|Who is it?||Actress|
|Age||42 YEARS OLD|
|Alma mater||Dartmouth College (BA) University of Michigan, Ann Arbor (JD)|
On October 2, in a field of eight candidates, Fayard (24 percent) ran ahead of Republican Sammy Kershaw (19 percent) for second place behind Dardenne (28 percent). Dardenne and Fayard then met in the November 2 general election. Fayard received 43% of the vote (540,000 votes) in the November 2nd runoff. With such a strong showing in her first statewide race, she was considered a rising star among Democratic politicians. Kershaw and Saint Tammany Parish President Kevin Davis (an eliminated Republican candidate who drew 8 percent of the vote) endorsed fellow Republican Dardenne while Fayard gained the endorsement of eliminated candidate and fellow Democrat State Senator Butch Gautreaux (4 percent).
Fayard grew up in Denham Springs. She was the valedictorian of the Class of 1996 in nearby Episcopal High School in Baton Rouge. She participated in Navy Junior Reserve Officer Training Corps. She received a baccalaureate degree from Dartmouth College in New Hampshire in 2000 and a juris Doctor from the University of Michigan Law School at Ann Arbor in 2005. She is licensed to practice law in Louisiana and New York State. She served as a congressional page and interned in the White House under President Bill Clinton and then worked for Goldman Sachs and Williams & Connolly before returning to Louisiana as a law clerk for Stanwood R. Duval Jr., a judge for the Federal Eastern District of Louisiana. She has served on the law faculty of Loyola University New Orleans and as of 2010 is in private practice. She has been actively involved in Louisiana Appleseed, Federal Bar Association, Junior League of New Orleans, and Delta Delta Delta.
As evidence for her effectiveness as a legislator should she be elected, Fayard touted her role in the settlement negotiations following the 2010 Deepwater Horizon oil spill. Fayard has compared the process of negotiating settlements in plaintiff's cases to policymaking in the U.S. Government, saying that "In reaching the settlement, you never get 100 percent of everything that what you want, but often a good compromise is almost always better than a bad win." She has also made the case that her experience in the private sector, including her role in GLO Airlines, has given her an appreciation for the need to find Common ground and cut deals with people with whom she disagrees.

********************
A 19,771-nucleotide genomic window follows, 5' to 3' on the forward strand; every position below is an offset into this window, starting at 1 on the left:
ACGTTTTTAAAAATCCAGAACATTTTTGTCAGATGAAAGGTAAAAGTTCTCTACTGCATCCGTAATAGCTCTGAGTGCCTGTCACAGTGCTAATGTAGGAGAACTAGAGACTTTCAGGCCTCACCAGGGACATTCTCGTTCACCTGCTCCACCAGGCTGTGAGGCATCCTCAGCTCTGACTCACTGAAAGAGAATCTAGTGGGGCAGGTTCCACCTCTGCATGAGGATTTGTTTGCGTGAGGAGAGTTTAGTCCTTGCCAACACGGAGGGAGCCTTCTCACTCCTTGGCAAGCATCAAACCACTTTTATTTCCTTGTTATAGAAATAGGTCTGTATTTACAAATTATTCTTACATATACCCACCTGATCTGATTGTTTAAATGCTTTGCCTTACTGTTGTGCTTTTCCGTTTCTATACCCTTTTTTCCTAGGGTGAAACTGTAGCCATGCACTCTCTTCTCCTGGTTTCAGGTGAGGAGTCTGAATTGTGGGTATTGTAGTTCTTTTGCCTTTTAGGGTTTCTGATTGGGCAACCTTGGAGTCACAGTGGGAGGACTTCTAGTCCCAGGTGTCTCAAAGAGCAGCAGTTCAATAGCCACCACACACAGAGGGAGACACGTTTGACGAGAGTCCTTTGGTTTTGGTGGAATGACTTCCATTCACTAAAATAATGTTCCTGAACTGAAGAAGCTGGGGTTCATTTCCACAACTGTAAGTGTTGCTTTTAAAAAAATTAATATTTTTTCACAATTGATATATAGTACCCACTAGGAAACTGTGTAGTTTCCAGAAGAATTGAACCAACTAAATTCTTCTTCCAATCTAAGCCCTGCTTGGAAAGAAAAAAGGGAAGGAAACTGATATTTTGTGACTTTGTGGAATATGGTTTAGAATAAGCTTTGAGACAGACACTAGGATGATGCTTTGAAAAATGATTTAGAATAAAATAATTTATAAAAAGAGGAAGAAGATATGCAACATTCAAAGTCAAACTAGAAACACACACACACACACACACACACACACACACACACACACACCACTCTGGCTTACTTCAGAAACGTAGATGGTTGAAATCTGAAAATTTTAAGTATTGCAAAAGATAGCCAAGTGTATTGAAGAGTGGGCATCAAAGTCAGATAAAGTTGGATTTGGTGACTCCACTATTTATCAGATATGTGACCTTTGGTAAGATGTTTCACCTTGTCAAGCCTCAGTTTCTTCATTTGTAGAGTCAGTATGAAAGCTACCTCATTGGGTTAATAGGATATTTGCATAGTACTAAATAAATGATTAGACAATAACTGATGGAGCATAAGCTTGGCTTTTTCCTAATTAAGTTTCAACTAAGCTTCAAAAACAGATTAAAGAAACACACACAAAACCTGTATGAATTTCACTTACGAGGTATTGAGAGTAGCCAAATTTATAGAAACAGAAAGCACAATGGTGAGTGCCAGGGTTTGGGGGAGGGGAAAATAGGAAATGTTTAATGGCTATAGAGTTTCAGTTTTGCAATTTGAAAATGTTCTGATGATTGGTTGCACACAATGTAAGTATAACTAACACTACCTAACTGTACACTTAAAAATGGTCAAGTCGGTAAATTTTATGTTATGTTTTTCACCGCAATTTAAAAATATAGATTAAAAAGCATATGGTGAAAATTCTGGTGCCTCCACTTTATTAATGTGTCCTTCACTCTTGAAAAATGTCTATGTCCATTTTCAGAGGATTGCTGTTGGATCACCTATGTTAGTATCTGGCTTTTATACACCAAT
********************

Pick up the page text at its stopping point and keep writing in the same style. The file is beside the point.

In 2015, Fayard worked alongside her brother Trey Fayard to launch Glo Airlines, a regional airline based at Louis Armstrong International Airport in New Orleans (MSY) with daily flights Shreveport, Little Rock, Memphis and Destin, FL. Fayard currently serves as legal counsel for the airline. Glo Airlines has created 40 new jobs.
Fayard opposes the practice of solitary confinement for Juvenile offenders, which remains legal in 10 states, including Louisiana. This puts Fayard in line with President Barack Obama, who banned the practice in federal prisons in January 2016. Moreover, Fayard believes that private prisons are detrimental to society and produce inhumane conditions for prisoners while not substantially reducing costs. As a result, she believes that private corporations should not be able to profit off of the incarceration of American citizens.
Despite being in favor of overhauling the Criminal justice system, Fayard has billed herself as a partner with the Law Enforcement community. Fayard supports additional funding for community policing and using federal dollars to implement programs to better train officers on effective engagement in the community to stem the tide of tensions between police and the communities they serve and restore a sense of trust and cooperation. In the aftermath of the July 17th shooting of five police officers in Baton Rouge, Fayard wrote on Facebook "This vile, unimaginable violence must stop. Attacks on any of us are attacks on all of us, including the memories of those we've lost, and this simply cannot stand. My family and I stand shoulder to shoulder in prayer with the Baton Rouge Police Department, the East Baton Rouge Sheriff’s Office, the people of Baton Rouge, and the entire state of Louisiana."